Outside the Box: designer Olivia Fiddes on crafting The Cup for our moving-in box
outside the box
Our first foray into product design is here. Our moving-in box is a curated edit of hand-made objects that we give as a celebratory gift when someone buys a house through our agency.
In our series ‘Outside the Box’, we’re meeting the designers, artisans and craftspeople involved, chatting with them in their studios to look at their creative processes. Here, we meet ceramicist Olivia Fiddes to talk about The Cup, her contribution to the box.
“I don’t have a traditional arts background and didn’t go to art college. In fact, I studied Human Geography at university and then worked for NGOs.
“I worked for two organisations supporting indigenous and tribal peoples’ rights and learned about many cultures from around the world, like Lakota Sioux Native Americans and the Yawanawa from the Brazilian Amazon rainforest.
“I began working in ceramics through evening classes after work and then dedicated more and more time to it. Art, design and craft have been a part of my life since I was a child and pursuing something in that field was always in the back of my mind.
“I think coming to it professionally from an unusual route has brought something different to my work. I haven’t been taught traditional rules of what’s ‘right’ or ‘wrong’, so I negotiate things for myself, finding what is right for me while also drawing from outside influences.
“More recently, I have started to sell my work and collaborate with other artists, designers and brands that I connect with, which has been amazing.
“I primarily work in ceramics, making pieces like cups, vases, candelabras and wall hangings, which range from being functional objects to pieces that are sculptural
“I tend to hand-build, which means I don’t use a pottery wheel. Making this way means the finished product is imperfect and, I think, full of character.
“I like pieces to be simple and elegant but also have a playful aspect. I use quite a muted palette, so finished pieces are often white, cream and black, but I’m always interested in experimenting.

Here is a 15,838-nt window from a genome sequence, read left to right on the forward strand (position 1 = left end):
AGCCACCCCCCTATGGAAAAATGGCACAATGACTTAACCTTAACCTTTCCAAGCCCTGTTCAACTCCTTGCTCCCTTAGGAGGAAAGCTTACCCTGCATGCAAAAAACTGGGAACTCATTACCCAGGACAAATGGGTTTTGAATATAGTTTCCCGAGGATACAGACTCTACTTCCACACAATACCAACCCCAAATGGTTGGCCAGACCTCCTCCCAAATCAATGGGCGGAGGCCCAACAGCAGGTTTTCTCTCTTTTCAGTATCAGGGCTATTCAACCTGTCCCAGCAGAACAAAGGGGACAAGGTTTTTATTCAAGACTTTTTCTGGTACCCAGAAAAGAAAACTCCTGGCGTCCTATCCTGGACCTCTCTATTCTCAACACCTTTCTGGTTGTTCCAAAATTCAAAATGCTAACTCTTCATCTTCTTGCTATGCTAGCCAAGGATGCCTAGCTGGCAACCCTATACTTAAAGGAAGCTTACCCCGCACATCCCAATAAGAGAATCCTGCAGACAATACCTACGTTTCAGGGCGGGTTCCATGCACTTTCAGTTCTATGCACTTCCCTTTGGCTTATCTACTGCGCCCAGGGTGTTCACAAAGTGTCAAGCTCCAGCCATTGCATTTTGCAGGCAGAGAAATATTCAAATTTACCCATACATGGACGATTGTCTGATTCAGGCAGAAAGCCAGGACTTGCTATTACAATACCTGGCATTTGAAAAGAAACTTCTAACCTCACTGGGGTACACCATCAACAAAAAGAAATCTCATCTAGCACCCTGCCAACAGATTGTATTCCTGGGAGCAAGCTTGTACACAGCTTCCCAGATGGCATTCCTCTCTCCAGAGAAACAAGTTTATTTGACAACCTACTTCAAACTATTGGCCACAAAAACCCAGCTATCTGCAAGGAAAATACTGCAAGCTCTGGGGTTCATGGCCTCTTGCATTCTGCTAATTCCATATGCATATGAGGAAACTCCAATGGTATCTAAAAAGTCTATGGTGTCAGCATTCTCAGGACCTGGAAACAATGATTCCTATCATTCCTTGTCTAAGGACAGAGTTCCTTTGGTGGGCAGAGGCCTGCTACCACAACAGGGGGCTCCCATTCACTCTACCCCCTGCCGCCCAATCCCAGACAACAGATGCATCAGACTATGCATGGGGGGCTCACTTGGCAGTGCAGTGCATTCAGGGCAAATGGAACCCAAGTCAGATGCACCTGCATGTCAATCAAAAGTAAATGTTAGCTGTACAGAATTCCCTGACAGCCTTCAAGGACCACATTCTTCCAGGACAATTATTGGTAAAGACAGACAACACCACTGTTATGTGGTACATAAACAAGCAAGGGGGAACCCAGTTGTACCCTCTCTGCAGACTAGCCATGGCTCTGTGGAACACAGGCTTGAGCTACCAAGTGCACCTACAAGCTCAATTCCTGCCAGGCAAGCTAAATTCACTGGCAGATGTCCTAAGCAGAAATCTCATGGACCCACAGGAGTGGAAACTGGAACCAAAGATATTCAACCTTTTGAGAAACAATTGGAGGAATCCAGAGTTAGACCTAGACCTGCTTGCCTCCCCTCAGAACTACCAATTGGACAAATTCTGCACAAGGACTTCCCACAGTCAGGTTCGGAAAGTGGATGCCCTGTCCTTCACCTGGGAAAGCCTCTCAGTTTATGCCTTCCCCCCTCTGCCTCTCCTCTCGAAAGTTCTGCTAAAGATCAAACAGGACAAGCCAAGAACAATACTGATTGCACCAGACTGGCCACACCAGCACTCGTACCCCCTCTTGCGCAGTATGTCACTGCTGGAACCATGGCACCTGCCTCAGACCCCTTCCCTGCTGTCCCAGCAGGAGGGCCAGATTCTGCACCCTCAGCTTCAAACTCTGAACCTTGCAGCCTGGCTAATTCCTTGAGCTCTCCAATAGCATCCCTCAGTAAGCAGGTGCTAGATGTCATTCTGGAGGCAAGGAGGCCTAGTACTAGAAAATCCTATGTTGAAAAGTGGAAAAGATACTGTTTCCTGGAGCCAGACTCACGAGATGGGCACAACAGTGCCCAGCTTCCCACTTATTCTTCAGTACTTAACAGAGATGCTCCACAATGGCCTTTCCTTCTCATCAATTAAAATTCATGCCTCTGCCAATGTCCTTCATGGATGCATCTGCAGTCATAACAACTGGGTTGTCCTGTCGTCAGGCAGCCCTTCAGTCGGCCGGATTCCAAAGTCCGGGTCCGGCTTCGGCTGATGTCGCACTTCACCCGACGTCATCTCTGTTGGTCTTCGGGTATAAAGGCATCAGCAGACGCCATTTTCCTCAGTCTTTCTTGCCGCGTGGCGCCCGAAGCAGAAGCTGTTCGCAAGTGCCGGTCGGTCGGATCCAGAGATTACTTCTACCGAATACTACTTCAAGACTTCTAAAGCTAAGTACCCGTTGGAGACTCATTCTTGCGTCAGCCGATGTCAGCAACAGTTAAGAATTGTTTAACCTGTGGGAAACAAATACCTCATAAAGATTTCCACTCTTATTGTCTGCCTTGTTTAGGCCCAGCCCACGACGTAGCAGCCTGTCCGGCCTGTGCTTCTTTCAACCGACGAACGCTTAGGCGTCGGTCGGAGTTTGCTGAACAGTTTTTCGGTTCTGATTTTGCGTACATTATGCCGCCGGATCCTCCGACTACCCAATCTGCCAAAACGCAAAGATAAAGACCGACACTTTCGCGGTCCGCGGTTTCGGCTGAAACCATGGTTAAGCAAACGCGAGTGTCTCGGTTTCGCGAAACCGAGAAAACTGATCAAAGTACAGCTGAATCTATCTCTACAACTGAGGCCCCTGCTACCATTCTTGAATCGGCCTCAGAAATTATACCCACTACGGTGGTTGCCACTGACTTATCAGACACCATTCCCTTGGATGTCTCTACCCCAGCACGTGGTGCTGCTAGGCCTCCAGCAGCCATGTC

“I knew I would be making a stand-alone cup for the moving-in box, so I wanted something that would stand out as a piece on its own when placed on a shelf or table. I added a slightly exaggerated foot to the cup which I think catches the eye and gives it a more sculptural feel.
“The main section of the cup is made by ‘pinching’ and then smoothing out the shape. This technique means each cup is slightly different in shape and one-of-a-kind, which is always nice to know as a user, I think.
“The cup is made from black clay, which is left exposed on the exterior. The inside has a red glaze that has an iridescent quality when combined with the black.
“I liked the combination of rough and smooth, natural and glossy that this gives and I think these contrasts can be seen in a lot of the homes The Modern House represents.
“I hope that the cup I’ve made becomes something that is used every day. I like the idea that it’s something someone would reach for in the morning for their tea or coffee day after day, so that it becomes part of their routine.
“I’ve moved a lot in the past five years so it’s great to feel more settled and at home now. I moved about a year and a half ago, ten minutes down the road from where I was in Camberwell.
“My home is a big assortment of old and new and things I or my boyfriend Sam, an artist, has made. Most of the tableware is made by me, as well as lots of vases, candlesticks and so on.
“I like to have things at home that aren’t found everywhere else. I have a bit of an eBay and second-hand shop obsession too, so am constantly hunting down furniture.
“I’m still finding the right place for some of my most prized possessions: my gran’s green stool that I insisted sitting on for every meal in her house and a little fold-out picnic table of hers that we would use at Christmas. I’ve got a photo of my mum sitting on my gran’s knee with my aunties and uncles all playing cards around that table, so it’s an amazing connection to all those relatives and memories.
“I think things like that are what takes a house from being a home: when it enhances your life and reflects your personality, interests and history.”